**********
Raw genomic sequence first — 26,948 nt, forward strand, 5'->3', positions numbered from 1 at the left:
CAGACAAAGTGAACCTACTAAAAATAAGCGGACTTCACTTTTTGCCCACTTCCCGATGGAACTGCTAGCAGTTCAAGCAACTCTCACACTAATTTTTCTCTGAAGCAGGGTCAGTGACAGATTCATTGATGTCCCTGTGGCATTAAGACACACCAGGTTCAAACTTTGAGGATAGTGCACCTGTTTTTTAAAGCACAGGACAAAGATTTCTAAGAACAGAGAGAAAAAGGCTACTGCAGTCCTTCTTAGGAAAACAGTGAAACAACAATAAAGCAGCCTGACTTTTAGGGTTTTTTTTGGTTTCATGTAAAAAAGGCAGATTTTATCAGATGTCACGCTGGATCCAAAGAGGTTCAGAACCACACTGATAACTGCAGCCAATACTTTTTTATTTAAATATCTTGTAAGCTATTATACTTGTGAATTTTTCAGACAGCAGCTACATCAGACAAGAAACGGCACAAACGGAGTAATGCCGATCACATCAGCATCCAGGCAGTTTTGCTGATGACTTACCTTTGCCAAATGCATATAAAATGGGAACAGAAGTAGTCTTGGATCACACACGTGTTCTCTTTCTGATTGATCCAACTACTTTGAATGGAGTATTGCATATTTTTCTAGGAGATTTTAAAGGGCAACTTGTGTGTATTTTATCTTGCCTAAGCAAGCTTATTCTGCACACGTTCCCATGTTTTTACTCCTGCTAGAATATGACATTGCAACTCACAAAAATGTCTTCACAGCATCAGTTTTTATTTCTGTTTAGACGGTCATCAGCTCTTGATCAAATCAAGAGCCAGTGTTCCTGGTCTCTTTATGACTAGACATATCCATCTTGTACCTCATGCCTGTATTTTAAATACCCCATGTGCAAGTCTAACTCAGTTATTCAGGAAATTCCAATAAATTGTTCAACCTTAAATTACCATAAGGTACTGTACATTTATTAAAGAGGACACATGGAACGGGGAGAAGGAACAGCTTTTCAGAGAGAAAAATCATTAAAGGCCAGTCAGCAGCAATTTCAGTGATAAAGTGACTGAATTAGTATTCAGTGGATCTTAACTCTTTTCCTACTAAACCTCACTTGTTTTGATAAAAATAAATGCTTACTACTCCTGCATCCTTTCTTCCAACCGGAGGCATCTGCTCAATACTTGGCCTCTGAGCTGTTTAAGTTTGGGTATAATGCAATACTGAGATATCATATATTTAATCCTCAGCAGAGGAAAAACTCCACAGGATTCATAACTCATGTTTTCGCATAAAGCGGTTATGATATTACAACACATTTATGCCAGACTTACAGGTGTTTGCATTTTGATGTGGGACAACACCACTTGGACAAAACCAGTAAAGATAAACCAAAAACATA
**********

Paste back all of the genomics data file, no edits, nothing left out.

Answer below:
Raw genomic sequence first — 26,948 nt, forward strand, 5'->3', positions numbered from 1 at the left:
CAGACAAAGTGAACCTACTAAAAATAAGCGGACTTCACTTTTTGCCCACTTCCCGATGGAACTGCTAGCAGTTCAAGCAACTCTCACACTAATTTTTCTCTGAAGCAGGGTCAGTGACAGATTCATTGATGTCCCTGTGGCATTAAGACACACCAGGTTCAAACTTTGAGGATAGTGCACCTGTTTTTTAAAGCACAGGACAAAGATTTCTAAGAACAGAGAGAAAAAGGCTACTGCAGTCCTTCTTAGGAAAACAGTGAAACAACAATAAAGCAGCCTGACTTTTAGGGTTTTTTTTGGTTTCATGTAAAAAAGGCAGATTTTATCAGATGTCACGCTGGATCCAAAGAGGTTCAGAACCACACTGATAACTGCAGCCAATACTTTTTTATTTAAATATCTTGTAAGCTATTATACTTGTGAATTTTTCAGACAGCAGCTACATCAGACAAGAAACGGCACAAACGGAGTAATGCCGATCACATCAGCATCCAGGCAGTTTTGCTGATGACTTACCTTTGCCAAATGCATATAAAATGGGAACAGAAGTAGTCTTGGATCACACACGTGTTCTCTTTCTGATTGATCCAACTACTTTGAATGGAGTATTGCATATTTTTCTAGGAGATTTTAAAGGGCAACTTGTGTGTATTTTATCTTGCCTAAGCAAGCTTATTCTGCACACGTTCCCATGTTTTTACTCCTGCTAGAATATGACATTGCAACTCACAAAAATGTCTTCACAGCATCAGTTTTTATTTCTGTTTAGACGGTCATCAGCTCTTGATCAAATCAAGAGCCAGTGTTCCTGGTCTCTTTATGACTAGACATATCCATCTTGTACCTCATGCCTGTATTTTAAATACCCCATGTGCAAGTCTAACTCAGTTATTCAGGAAATTCCAATAAATTGTTCAACCTTAAATTACCATAAGGTACTGTACATTTATTAAAGAGGACACATGGAACGGGGAGAAGGAACAGCTTTTCAGAGAGAAAAATCATTAAAGGCCAGTCAGCAGCAATTTCAGTGATAAAGTGACTGAATTAGTATTCAGTGGATCTTAACTCTTTTCCTACTAAACCTCACTTGTTTTGATAAAAATAAATGCTTACTACTCCTGCATCCTTTCTTCCAACCGGAGGCATCTGCTCAATACTTGGCCTCTGAGCTGTTTAAGTTTGGGTATAATGCAATACTGAGATATCATATATTTAATCCTCAGCAGAGGAAAAACTCCACAGGATTCATAACTCATGTTTTCGCATAAAGCGGTTATGATATTACAACACATTTATGCCAGACTTACAGGTGTTTGCATTTTGATGTGGGACAACACCACTTGGACAAAACCAGTAAAGATAAACCAAAAACATA